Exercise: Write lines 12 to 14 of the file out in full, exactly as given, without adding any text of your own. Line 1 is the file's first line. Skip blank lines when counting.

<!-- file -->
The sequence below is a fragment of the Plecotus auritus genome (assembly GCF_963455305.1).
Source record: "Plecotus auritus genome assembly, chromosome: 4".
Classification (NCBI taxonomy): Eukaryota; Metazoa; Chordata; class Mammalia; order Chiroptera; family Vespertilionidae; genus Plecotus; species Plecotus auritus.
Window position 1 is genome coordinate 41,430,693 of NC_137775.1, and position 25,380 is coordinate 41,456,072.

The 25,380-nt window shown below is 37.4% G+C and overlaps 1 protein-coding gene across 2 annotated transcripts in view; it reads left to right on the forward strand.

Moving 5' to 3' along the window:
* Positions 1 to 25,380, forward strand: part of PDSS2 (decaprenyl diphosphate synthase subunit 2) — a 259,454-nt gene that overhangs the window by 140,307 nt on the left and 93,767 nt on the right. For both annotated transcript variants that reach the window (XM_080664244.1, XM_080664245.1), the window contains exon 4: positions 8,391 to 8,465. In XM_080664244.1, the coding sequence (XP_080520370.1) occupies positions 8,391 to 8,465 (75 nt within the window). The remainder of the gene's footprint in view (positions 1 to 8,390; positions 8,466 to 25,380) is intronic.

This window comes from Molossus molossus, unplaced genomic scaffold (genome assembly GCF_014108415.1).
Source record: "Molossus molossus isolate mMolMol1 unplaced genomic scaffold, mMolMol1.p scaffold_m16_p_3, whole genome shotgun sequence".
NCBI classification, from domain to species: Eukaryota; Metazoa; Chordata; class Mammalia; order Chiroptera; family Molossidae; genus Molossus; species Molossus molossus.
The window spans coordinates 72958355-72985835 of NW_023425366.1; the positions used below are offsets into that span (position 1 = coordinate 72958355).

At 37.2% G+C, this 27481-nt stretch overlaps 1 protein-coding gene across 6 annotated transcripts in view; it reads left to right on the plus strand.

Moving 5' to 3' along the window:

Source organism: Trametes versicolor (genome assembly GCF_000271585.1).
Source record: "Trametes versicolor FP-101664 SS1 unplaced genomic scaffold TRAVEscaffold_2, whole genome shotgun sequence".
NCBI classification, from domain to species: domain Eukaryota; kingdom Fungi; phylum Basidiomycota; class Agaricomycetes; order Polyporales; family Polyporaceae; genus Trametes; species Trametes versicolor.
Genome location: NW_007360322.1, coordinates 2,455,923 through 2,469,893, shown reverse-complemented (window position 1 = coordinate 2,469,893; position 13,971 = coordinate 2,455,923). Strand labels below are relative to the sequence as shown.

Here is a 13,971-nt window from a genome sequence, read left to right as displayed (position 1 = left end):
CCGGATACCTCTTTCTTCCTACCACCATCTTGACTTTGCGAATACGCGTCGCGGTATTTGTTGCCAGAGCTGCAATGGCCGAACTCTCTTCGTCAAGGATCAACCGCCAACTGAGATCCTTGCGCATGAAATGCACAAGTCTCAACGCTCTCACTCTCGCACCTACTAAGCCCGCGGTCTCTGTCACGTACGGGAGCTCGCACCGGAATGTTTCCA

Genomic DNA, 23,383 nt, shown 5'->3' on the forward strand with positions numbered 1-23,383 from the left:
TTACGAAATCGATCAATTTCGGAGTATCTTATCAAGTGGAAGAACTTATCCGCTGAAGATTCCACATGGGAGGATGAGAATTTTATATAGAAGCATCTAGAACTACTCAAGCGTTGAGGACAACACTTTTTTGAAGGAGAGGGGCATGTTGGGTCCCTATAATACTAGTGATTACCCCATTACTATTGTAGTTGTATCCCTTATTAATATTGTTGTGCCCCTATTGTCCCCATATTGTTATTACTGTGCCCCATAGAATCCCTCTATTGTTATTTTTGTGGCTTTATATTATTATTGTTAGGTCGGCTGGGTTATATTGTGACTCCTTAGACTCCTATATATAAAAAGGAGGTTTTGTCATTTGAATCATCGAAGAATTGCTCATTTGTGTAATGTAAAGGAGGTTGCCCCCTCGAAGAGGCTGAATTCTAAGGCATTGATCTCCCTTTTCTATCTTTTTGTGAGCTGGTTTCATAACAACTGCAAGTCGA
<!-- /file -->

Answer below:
At 37.2% G+C, this 27481-nt stretch overlaps 1 protein-coding gene across 6 annotated transcripts in view; it reads left to right on the plus strand.

Moving 5' to 3' along the window:

Source organism: Trametes versicolor (genome assembly GCF_000271585.1).